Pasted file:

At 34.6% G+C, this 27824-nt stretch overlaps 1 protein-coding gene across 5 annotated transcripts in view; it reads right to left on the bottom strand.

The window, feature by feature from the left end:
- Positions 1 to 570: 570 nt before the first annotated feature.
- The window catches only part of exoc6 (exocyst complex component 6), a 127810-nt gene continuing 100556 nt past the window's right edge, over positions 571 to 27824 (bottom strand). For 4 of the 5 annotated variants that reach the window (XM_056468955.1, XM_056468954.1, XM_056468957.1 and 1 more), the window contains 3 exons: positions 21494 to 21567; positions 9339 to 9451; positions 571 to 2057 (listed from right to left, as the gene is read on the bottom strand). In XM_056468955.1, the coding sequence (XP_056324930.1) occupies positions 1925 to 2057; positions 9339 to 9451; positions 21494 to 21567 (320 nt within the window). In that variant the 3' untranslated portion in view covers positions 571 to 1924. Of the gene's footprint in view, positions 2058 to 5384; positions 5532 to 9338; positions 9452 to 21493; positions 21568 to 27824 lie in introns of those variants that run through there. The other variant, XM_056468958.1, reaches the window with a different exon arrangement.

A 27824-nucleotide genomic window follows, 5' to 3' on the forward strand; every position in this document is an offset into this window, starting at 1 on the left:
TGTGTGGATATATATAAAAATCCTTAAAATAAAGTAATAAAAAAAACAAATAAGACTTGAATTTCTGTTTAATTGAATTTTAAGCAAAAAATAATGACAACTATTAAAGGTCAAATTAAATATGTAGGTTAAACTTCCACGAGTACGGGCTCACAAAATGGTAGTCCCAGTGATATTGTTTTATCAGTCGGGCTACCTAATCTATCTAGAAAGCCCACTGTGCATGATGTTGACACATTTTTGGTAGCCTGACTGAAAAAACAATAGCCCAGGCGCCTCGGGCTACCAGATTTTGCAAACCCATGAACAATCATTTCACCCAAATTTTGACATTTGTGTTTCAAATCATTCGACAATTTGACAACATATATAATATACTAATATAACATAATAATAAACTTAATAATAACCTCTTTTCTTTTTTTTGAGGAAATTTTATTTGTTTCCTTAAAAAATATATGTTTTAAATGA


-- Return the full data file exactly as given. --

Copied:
At 34.6% G+C, this 27824-nt stretch overlaps 1 protein-coding gene across 5 annotated transcripts in view; it reads right to left on the bottom strand.

The window, feature by feature from the left end:
- Positions 1 to 570: 570 nt before the first annotated feature.
- The window catches only part of exoc6 (exocyst complex component 6), a 127810-nt gene continuing 100556 nt past the window's right edge, over positions 571 to 27824 (bottom strand). For 4 of the 5 annotated variants that reach the window (XM_056468955.1, XM_056468954.1, XM_056468957.1 and 1 more), the window contains 3 exons: positions 21494 to 21567; positions 9339 to 9451; positions 571 to 2057 (listed from right to left, as the gene is read on the bottom strand). In XM_056468955.1, the coding sequence (XP_056324930.1) occupies positions 1925 to 2057; positions 9339 to 9451; positions 21494 to 21567 (320 nt within the window). In that variant the 3' untranslated portion in view covers positions 571 to 1924. Of the gene's footprint in view, positions 2058 to 5384; positions 5532 to 9338; positions 9452 to 21493; positions 21568 to 27824 lie in introns of those variants that run through there. The other variant, XM_056468958.1, reaches the window with a different exon arrangement.

A 27824-nucleotide genomic window follows, 5' to 3' on the forward strand; every position in this document is an offset into this window, starting at 1 on the left:
TGTGTGGATATATATAAAAATCCTTAAAATAAAGTAATAAAAAAAACAAATAAGACTTGAATTTCTGTTTAATTGAATTTTAAGCAAAAAATAATGACAACTATTAAAGGTCAAATTAAATATGTAGGTTAAACTTCCACGAGTACGGGCTCACAAAATGGTAGTCCCAGTGATATTGTTTTATCAGTCGGGCTACCTAATCTATCTAGAAAGCCCACTGTGCATGATGTTGACACATTTTTGGTAGCCTGACTGAAAAAACAATAGCCCAGGCGCCTCGGGCTACCAGATTTTGCAAACCCATGAACAATCATTTCACCCAAATTTTGACATTTGTGTTTCAAATCATTCGACAATTTGACAACATATATAATATACTAATATAACATAATAATAAACTTAATAATAACCTCTTTTCTTTTTTTTGAGGAAATTTTATTTGTTTCCTTAAAAAATATATGTTTTAAATGA